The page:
Reese Havens: Swing Evaluation

reese-havens-closeThe 22nd pick of the 2008 draft — shortstop Reese Havens — has quickly emerged as one of the Mets’ top prospects.

He is a strong all-around player, both in terms of talent and sound fundamentals, and has the “makeup” that scouts adore. Recently, the Mets decided to move him from his natural shortstop position to second base — presumably to accelerate his path to the big leagues.

A solidly built middle infielder, his promotion to MLB will be tied directly to his bat. He has had trouble keeping his average above .250 and making contact, but he’s shown some pop. I’m very high on him because he’s a grinder and plays the game the right way, but he definitely needs to continue developing as a hitter to make the ultimate jump.

That said, I took a close look at his swing, using video from his stint in the Cape Cod League and more recent footage shot by Toby Hyde in the Arizona Fall League (thanks Toby!). With help from someone who teaches hitting for a living, we came to the conclusion that he has room for improvement — which is a good thing.

You can see the videos and read the evaluation of Reese Havens’s swing at OnBaseball.com. For the most part it’s a good swing, but he has one major flaw that, if corrected, can unleash his true potential as a power hitter (i.e., become the next Jeff Kent).

If you are a player or coach, you may learn something useful from the videos and article that you can apply to your next practice session.

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Joe Janish began MetsToday in 2005 to provide the unique perspective of a high-level player and coach -- he earned NCAA D-1 All-American honors as a catcher and coached several players who went on to play pro ball. As a result his posts often include mechanical evaluations, scout-like analysis, and opinions that go beyond the numbers. Follow Joe's baseball tips on Twitter at @onbaseball and at the On Baseball Google Plus page.
  1. Mike December 4, 2009 at 10:41 am
    Jeff Kent or Chase Utley? Does it really matter? Havens has a big year ahead of him in AA. First off he needs to fully adjust to second base if he wants to see the show in 2011. If he can’t play second base then it is hard to see him ever sticking with the Mets, but you are correct that his bat will dictate his path to the show. His power numbers have really been his only bright spot in his two years now in the Mets system. He has yet to stay healthy, yet to hit for average, and he is striking out quite a bit. He showed promise in the AFL for sure, but I’d like to see him focus on hitting for average and reducing the strike outs before he works on his power. They absolutely should go hand in hand, but we all know he can hit for power already, but he needs to prove he can hit for average and make contact consistently.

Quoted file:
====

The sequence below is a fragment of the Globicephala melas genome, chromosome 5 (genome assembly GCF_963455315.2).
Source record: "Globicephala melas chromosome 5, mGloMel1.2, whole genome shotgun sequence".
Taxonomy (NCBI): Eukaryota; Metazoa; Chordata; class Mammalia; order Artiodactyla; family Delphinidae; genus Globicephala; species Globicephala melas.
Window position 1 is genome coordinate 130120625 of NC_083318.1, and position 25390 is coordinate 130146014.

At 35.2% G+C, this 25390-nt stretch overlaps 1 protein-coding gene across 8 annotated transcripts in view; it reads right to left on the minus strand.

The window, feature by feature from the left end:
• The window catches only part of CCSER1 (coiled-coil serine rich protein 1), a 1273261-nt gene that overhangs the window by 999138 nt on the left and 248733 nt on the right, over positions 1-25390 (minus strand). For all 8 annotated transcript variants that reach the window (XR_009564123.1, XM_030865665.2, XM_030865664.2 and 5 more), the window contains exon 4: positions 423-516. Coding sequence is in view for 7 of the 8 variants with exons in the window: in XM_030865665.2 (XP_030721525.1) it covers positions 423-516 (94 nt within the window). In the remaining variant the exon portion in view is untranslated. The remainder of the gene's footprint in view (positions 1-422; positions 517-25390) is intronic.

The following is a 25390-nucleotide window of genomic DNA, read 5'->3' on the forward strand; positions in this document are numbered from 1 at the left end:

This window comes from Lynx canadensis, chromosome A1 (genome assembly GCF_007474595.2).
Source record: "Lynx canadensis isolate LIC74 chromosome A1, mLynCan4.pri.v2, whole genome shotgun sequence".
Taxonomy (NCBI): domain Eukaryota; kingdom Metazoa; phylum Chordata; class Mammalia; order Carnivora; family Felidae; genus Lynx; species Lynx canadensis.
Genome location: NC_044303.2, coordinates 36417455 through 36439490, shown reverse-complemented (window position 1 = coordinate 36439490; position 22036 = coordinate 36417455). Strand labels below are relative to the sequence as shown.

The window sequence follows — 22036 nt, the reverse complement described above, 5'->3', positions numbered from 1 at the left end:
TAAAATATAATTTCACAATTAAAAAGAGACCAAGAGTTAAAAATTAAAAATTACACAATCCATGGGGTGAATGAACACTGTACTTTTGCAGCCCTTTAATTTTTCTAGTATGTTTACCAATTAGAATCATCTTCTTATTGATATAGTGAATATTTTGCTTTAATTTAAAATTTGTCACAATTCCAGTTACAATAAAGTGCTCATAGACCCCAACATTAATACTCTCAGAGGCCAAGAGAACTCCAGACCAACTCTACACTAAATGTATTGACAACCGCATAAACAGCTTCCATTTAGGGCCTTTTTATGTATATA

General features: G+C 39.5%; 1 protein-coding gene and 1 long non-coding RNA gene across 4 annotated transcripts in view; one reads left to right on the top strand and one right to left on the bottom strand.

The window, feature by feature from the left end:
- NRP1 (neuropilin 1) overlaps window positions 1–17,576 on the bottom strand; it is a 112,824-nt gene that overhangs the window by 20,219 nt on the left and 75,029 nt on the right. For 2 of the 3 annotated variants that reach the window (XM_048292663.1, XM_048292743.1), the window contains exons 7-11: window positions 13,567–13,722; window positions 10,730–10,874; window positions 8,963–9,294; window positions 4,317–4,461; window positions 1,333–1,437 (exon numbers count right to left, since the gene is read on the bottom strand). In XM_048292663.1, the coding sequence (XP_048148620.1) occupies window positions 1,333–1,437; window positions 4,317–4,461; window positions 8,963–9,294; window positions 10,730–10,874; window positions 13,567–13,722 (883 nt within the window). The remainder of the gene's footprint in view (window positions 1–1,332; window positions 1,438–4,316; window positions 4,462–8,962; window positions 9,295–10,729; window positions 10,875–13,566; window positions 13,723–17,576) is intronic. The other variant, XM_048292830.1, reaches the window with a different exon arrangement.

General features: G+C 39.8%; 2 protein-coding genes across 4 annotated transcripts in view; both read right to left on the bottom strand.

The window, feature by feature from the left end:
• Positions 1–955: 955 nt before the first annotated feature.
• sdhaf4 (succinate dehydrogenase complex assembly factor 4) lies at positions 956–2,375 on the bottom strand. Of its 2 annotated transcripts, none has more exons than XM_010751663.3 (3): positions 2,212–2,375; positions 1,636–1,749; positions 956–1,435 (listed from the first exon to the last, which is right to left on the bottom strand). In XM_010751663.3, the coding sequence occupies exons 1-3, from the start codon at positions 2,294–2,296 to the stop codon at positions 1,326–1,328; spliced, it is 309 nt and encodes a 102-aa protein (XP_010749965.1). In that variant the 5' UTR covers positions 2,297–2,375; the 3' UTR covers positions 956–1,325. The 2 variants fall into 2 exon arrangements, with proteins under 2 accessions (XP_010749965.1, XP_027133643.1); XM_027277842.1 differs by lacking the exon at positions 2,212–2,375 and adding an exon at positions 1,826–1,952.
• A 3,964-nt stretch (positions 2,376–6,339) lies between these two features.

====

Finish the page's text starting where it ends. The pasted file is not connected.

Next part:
2. joejanish December 4, 2009 at 10:51 am
    Mike – I sincerely believe that if Havens can correct the flaw that’s identified at OnBaseball.com, he will reduce his strikeouts and improve his average, in addition to increasing his power.

    His glitch is causing him to rush the hands to catch up to the ball. From his quotes in Toby’s article it sounds like someone tried to “shorten” his swing — a typical case of treating the symptom instead of the underlying problem. If he can find a way to stay back better, and limit the problem of drifting forward and “muscling up”, he’ll have more time to recognize pitches and be in a better position to drive through the ball.

    It sounds easy enough, unfortunately it’s always difficult to change a swing — particularly with an experienced / adult player. Knowing what needs to be fixed is only half the battle, and the easy part of the process. The hard thing is applying a change.

  3. […] a post to Mets Today, Joe Janish takes a look at the evolution of Havens’s […]